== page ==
Starbucks' (Nasdaq: SBUX) second-quarter results poured a cup of reassuring news for investors. For a long while, Starbucks has suffered malaise because of recessionary conditions and its own overexpansion. Its quarterly results imply that American customers are queuing up for its gourmet coffee in greater numbers than they have in quite some time.

Second-quarter net income skyrocketed 769%, to $217.3 million, or $0.28 per share. Last year's second-quarter results included a heaping helping of restructuring charges, mind you, so the gaudy number is accurate but somewhat misleading. Revenue increased 8.6%, to $2.53 billion, while comps climbed 7%.

Starbucks has needed to get customers back in the door in greater numbers, so here's good news: U.S. comps increased 7%, driven not only by a 5% increase in the average bill, but also a 3% increase in traffic.

Starbucks fans might say, "Take that, McDonald's (NYSE: MCD)." McDonald's most recent quarterly results were boosted by a fancy beverage component, its McCafe drinks, but it looks like that's not taking too much momentum out of Starbucks' recovery.

Starbucks also touted the potential of new products like its instant coffee offering, Via, which will help it compete with brew-at-home rivals like Green Mountain Coffee Roasters (Nasdaq: GMCR) and its one-cup Keurig coffee brewer. In fact, Starbucks plans to step up marketing of Via massively, devoting a majority of its marketing budget in the next months to promote the instant coffee and its line of Frappucino drinks in supermarkets, according to the Financial Times. That would move the company into more obvious competition with Smucker's (NYSE: SJM) Folgers and other store-based coffees.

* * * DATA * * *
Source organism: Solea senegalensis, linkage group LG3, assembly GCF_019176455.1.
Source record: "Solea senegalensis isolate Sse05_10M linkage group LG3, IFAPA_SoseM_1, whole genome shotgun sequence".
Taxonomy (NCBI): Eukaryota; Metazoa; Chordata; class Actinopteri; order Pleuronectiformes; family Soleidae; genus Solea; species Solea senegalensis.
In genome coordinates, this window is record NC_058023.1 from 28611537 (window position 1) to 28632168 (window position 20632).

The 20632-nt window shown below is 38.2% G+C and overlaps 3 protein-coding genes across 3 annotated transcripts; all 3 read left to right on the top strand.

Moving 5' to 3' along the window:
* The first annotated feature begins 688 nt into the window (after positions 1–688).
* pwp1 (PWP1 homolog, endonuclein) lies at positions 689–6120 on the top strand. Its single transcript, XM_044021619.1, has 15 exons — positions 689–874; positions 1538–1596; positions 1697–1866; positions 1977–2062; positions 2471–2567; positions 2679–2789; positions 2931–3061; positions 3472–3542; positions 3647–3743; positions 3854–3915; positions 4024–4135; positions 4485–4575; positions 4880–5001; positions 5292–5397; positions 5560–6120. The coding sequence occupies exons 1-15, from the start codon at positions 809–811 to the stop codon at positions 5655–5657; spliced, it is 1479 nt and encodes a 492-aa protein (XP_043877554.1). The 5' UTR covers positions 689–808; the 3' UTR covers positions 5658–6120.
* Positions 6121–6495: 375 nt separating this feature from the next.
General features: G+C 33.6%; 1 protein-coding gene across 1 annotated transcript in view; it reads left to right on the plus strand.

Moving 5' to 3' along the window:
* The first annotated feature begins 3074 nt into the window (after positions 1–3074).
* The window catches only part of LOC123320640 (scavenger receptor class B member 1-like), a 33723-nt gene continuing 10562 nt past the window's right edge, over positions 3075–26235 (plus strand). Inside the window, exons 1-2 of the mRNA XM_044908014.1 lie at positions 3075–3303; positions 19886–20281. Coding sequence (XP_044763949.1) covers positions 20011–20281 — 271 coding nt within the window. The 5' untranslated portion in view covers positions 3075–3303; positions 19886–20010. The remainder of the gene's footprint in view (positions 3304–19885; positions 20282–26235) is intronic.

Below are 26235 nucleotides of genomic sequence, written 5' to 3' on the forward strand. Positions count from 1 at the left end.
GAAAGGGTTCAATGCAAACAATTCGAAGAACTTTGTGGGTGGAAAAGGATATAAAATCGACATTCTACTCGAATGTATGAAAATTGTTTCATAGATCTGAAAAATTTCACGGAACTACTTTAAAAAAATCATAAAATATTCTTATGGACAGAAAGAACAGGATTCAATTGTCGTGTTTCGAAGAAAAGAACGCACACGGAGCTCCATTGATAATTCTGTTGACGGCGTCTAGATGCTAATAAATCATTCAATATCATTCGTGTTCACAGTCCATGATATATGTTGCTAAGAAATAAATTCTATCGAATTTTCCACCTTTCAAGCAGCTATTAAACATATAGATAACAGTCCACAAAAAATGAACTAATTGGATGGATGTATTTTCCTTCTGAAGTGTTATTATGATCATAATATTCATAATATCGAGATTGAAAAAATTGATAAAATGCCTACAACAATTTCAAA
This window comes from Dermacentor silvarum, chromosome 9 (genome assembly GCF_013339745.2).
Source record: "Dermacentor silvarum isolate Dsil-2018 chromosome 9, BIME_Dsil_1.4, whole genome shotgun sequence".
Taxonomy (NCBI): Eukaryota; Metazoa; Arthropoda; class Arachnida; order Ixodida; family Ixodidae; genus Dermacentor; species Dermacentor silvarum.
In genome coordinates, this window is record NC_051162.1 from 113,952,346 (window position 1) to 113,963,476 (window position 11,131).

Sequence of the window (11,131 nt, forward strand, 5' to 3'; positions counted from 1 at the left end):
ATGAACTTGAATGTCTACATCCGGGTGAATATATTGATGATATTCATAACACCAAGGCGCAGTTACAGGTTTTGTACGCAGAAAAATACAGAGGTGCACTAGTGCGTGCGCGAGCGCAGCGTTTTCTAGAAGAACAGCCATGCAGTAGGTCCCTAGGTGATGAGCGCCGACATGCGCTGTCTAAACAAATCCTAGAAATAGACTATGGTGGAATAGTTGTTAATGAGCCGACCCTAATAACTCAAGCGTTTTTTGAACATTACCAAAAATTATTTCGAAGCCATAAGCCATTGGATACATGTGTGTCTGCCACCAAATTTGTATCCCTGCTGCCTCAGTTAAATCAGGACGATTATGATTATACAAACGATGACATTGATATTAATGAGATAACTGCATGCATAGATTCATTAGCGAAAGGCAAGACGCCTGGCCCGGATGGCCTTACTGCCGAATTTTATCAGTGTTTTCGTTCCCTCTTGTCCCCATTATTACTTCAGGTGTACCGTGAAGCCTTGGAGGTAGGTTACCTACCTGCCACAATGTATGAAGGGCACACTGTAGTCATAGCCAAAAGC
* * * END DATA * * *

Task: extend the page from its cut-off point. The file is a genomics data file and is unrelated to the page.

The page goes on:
These heartening numbers give some credence to the idea that a lot of folks are partaking of luxuries once again. Coach's (NYSE: COH) recent results offered a similar implication, and bode well for discretionary spending going forward.

Of course, Starbucks is eyeing international growth, too, including greater expansion in China, a popular target for other American companies like McDonald's and Yum! Brands (NYSE: YUM). International expansion is important for the coffee giant, given its overexpansion here in the U.S.

There's plenty of heartening news in Starbucks' quarterly results, even if they're a far cry from the crazy, caffeinated growth of long-ago yesteryears. Of course, Starbucks shares are up more than 100% in the last year, and its double-digit price-to-earnings multiple is starting to feel awfully reminiscent of headier days when it clocked in much higher growth in revenue and profits. Should investors cool their ardor for Starbucks? Let us know in the comments boxes below.

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Alyce Lomax owns shares of Starbucks. The Fool has a disclosure policy.